I’ve circulated the hand below around my club and can get no one to agree with me. I must be wrong. My intuition says otherwise so I have resorted to brute force hand analysis, as I didn’t know how to do this analytically, to see what I can find out. I’m telling you what the results show so that you can add these to your intuition to see if they persuade you to agree with me later, if you don’t now. Here’s the problem from a Silver Points in-person matchpoints duplicate. [I quit playing around 1970 long before the ACBL invented Silver Points and created new hurdles for us old timers. Even with the grandfathering awards of some token points, the change in requirements irks.]
The auction assumes you play a relay over a 15-17 1NT opening bid commanding a 3♣ response, which the responder will deal with according to the shape and quality of his hand, presumably loaded with some minor suit cards.
The diagram shows the North hand who commanded the relay with his seven-card club suit and now must decide whether to pass 3♣ or to invite game.
What do you do?
Me? I’m from the old school who learned about revaluing for length and adding, approximately, one point for the 5th card and two points each for the 6th and 7th cards, so I revalue this hand upwards from its nominal high card points of 5 to about 10: King + Queen + five for length. And working points, too. I figure there is about a 2/3 chance the spade King will carry its weight and produce a trick (or otherwise help partner with his suit). Moreover, the club Queen is no quack in this context. I think this hand warrants an invitation to game. Partner will not accept if his club holding is a worthless doubleton and if his outside-club holdings are quack-like, more-or-less worthless in a minor suit game contract. For me, this is an easy raise to four Clubs.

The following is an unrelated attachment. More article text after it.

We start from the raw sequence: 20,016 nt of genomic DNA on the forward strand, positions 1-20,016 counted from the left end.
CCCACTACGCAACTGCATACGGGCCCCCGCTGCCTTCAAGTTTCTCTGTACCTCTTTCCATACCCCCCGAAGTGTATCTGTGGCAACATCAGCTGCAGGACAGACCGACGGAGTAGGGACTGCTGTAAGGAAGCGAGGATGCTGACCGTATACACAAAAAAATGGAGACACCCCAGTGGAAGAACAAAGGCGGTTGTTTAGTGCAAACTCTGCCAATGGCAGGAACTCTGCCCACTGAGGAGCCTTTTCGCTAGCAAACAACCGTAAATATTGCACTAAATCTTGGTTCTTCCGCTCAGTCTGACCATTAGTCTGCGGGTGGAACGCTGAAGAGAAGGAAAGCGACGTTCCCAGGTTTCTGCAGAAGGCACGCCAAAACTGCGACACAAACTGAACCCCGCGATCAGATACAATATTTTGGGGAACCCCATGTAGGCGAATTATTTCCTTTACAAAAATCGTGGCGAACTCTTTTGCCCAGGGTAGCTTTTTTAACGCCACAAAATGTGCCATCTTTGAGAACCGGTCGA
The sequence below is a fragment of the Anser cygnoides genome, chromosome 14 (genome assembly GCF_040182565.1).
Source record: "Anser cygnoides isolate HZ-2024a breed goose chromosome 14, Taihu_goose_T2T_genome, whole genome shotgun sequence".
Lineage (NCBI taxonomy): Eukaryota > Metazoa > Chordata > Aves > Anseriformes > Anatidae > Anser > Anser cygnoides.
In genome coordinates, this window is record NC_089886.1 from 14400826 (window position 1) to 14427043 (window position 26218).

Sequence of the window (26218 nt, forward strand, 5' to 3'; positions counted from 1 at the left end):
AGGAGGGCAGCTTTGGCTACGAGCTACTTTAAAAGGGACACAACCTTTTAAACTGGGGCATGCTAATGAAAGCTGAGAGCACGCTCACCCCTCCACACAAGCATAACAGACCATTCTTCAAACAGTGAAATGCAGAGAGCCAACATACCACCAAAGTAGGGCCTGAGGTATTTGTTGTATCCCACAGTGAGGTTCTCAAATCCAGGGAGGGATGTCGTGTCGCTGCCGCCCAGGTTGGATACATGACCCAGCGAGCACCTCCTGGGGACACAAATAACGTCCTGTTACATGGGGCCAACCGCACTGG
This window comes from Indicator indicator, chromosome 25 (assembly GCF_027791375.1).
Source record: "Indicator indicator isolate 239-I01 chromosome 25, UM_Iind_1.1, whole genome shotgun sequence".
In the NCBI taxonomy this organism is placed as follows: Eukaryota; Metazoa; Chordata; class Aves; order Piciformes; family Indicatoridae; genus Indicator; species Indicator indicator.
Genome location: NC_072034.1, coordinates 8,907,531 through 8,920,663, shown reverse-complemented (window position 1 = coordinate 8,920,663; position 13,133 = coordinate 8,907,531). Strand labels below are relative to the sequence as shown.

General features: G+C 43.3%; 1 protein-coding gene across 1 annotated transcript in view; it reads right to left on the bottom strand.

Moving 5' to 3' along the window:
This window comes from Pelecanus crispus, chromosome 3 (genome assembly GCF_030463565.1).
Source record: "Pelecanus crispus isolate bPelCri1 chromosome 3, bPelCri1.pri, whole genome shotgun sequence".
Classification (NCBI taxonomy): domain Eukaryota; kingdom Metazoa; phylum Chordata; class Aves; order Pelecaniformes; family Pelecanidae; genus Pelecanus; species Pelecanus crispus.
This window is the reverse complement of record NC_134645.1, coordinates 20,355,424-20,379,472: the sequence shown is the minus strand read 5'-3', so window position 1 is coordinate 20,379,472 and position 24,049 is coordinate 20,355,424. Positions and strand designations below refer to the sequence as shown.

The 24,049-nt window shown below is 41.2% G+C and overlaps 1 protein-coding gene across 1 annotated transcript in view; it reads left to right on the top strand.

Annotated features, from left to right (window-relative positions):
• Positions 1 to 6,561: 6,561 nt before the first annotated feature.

Many I’ve shown this hand to disagree with me. Some think the risk of encountering the doubleton club and going down in four clubs is too great to take the chance of finding the fit needed to grope for five.
The most helpful comment came from modern guy BBOer Miamijd, who said,
The first thing you need to do is get a better system. You need a system where 2♠ reveals interest in clubs and 2NT in diamonds, so that there are two possible responses. The first one becomes negative; the second one is positive. So if opener hears 2♠ and rebids 2NT, you just sign off in 3♣. If opener rebids 3♣ (accepting the invitation) I would try 5♣. That way you don’t end up in 5♣ down when partner has a hand that doesn’t accept an invitation.
Time for me to adopt the modern convention that lowers the level of the bidding for making the key decisions. Note that with the modern convention, one gets to decide at a lower level whether the hand is worth pushing towards game. Still the holder of that 7-card club suit with the outside king needs a good way to think about it.
Miamijd often uses the losing trick count — he’s about persuaded me to start using it — and continues his evaluation of this hand as follows: This seven-loser hand in clubs has a good chance to make 11 tricks if partner has a good 1NT opener with six losers. [Those who use the losing trick count for hand evaluation add the counts for the two hands, once a trump suit has been established, and subtract that sum from 24 to estimate the trick-taking potential of the two hands. Here 6 + 7 = 13; 24 – 13 = 11. Here’s a good, thorough introduction, which tells you how to do it. Wikipedia gives a good history, but is weak on how to do it.]